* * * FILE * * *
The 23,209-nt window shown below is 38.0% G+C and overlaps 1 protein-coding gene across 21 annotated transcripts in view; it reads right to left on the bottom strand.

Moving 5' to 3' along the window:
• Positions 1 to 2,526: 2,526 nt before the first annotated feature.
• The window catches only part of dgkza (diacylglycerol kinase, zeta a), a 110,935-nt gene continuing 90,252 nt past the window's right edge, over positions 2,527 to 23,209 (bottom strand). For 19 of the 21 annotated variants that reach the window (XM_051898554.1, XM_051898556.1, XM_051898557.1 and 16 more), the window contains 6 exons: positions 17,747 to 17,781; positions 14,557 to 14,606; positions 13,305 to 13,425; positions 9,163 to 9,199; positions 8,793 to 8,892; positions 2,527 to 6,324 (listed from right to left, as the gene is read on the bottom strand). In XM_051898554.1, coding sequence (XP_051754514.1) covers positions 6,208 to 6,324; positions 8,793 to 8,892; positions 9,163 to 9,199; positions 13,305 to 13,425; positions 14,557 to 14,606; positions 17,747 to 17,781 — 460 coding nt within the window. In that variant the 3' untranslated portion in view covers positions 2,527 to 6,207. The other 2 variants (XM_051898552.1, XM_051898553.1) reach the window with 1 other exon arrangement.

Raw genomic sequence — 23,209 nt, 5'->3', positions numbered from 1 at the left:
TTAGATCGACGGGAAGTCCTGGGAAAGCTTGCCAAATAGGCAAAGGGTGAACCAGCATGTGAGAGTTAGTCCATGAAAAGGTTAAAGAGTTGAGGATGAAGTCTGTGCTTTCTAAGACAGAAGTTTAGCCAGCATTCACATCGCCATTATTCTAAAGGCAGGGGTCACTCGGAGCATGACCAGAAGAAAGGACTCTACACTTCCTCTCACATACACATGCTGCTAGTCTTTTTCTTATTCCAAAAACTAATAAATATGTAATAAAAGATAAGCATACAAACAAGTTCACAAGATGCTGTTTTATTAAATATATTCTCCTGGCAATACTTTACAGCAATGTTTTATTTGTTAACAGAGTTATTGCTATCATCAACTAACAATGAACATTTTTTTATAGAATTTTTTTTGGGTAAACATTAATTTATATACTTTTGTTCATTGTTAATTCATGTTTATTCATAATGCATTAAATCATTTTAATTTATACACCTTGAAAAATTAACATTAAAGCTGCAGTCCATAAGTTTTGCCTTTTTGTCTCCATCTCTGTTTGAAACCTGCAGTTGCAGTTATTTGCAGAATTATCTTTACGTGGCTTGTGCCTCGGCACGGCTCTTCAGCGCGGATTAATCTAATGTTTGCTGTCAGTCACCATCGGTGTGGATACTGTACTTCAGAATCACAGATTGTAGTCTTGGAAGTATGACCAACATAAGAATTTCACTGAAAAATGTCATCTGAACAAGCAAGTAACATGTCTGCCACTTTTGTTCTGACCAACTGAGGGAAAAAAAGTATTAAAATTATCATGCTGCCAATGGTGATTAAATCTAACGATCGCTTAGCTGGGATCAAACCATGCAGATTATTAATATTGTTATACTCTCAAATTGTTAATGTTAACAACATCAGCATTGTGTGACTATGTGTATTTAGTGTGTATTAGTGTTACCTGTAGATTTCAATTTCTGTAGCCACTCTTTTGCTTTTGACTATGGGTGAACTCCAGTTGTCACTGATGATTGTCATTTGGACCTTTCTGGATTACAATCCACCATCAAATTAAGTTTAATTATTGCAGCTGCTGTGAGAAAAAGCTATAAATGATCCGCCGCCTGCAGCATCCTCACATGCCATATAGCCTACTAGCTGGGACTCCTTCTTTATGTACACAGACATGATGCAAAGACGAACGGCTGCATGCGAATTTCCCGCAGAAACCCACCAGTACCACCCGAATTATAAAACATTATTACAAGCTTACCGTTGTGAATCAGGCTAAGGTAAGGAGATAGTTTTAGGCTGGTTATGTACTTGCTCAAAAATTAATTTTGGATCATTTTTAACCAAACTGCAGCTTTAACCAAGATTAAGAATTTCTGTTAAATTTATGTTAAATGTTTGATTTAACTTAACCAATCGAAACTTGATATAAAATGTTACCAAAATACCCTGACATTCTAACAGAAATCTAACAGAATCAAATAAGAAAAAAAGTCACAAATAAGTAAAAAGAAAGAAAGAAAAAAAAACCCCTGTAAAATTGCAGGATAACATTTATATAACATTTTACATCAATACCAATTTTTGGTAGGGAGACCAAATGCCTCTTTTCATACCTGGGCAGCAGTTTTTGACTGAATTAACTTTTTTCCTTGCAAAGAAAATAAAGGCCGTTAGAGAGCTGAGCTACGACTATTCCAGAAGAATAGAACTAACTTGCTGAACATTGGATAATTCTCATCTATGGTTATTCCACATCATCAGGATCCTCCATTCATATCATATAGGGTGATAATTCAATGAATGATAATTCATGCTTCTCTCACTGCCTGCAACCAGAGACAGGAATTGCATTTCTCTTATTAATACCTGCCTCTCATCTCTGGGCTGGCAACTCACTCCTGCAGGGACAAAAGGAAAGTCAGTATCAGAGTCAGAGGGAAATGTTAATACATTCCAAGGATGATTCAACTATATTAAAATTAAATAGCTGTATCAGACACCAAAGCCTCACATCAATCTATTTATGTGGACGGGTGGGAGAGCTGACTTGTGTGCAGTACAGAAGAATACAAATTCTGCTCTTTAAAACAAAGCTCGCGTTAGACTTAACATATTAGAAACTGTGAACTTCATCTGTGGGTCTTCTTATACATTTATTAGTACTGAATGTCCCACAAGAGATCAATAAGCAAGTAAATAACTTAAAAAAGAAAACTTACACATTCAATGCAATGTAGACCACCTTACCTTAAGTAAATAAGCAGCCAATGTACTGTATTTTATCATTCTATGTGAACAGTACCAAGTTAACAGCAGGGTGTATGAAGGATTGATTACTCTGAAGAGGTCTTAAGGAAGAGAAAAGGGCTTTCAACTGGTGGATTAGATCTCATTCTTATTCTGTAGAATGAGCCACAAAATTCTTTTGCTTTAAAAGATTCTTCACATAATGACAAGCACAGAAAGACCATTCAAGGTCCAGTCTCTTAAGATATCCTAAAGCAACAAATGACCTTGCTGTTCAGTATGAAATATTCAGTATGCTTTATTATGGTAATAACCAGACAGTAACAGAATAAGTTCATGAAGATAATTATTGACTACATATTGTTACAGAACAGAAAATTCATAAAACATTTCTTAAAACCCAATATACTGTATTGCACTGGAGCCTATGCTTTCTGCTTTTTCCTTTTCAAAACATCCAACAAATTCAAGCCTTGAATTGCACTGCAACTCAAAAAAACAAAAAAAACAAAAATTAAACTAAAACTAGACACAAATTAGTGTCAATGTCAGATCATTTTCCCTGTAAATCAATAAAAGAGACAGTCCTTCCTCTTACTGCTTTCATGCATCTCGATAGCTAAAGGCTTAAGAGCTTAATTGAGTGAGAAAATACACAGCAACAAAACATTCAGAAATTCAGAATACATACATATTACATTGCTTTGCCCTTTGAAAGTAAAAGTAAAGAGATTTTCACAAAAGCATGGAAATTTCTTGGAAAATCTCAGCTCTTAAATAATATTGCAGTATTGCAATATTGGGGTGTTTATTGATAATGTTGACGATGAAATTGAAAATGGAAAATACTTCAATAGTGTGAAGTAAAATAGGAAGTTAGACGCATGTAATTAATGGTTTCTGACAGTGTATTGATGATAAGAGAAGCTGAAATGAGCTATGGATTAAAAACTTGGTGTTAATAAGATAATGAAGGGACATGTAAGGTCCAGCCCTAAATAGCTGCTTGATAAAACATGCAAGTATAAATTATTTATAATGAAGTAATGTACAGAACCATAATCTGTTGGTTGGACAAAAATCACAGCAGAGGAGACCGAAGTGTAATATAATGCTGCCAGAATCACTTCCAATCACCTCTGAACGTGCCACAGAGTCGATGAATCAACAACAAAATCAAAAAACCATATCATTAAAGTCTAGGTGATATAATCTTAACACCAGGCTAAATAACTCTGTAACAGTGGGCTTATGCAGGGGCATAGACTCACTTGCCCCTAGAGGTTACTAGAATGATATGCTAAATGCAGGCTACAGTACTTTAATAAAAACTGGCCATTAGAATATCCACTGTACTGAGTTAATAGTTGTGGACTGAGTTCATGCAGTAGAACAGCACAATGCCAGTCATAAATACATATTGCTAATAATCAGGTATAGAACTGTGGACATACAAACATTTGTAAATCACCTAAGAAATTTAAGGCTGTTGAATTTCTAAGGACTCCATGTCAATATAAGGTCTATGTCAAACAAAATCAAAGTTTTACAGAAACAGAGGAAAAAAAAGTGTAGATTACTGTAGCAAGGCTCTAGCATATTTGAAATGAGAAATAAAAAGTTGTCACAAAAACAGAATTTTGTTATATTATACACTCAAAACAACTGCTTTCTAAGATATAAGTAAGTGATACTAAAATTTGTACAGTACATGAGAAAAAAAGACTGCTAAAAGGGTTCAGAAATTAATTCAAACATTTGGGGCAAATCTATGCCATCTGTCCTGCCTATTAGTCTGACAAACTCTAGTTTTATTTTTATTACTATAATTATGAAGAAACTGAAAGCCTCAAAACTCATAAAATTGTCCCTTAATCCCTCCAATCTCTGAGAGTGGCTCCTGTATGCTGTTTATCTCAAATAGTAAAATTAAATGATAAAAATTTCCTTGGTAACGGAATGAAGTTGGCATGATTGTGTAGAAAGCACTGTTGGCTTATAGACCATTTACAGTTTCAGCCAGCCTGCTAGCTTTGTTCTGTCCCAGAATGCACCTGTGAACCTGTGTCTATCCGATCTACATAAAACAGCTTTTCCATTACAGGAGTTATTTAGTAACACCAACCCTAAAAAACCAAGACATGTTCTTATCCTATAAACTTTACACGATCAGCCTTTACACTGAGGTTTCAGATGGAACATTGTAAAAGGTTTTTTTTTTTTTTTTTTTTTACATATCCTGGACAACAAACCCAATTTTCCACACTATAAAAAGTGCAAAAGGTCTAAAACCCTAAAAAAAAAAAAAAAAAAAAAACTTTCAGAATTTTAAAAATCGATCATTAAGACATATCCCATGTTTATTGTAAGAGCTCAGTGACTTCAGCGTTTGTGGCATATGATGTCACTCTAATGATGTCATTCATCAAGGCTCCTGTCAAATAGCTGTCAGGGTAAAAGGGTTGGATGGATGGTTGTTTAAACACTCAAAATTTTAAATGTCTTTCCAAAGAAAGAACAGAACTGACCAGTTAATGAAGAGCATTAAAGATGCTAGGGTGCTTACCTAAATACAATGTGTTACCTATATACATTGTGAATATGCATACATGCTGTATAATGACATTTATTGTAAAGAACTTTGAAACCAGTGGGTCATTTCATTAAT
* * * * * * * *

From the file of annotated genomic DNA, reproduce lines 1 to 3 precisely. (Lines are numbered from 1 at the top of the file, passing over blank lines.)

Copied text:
The 23,209-nt window shown below is 38.0% G+C and overlaps 1 protein-coding gene across 21 annotated transcripts in view; it reads right to left on the bottom strand.

Moving 5' to 3' along the window:
• Positions 1 to 2,526: 2,526 nt before the first annotated feature.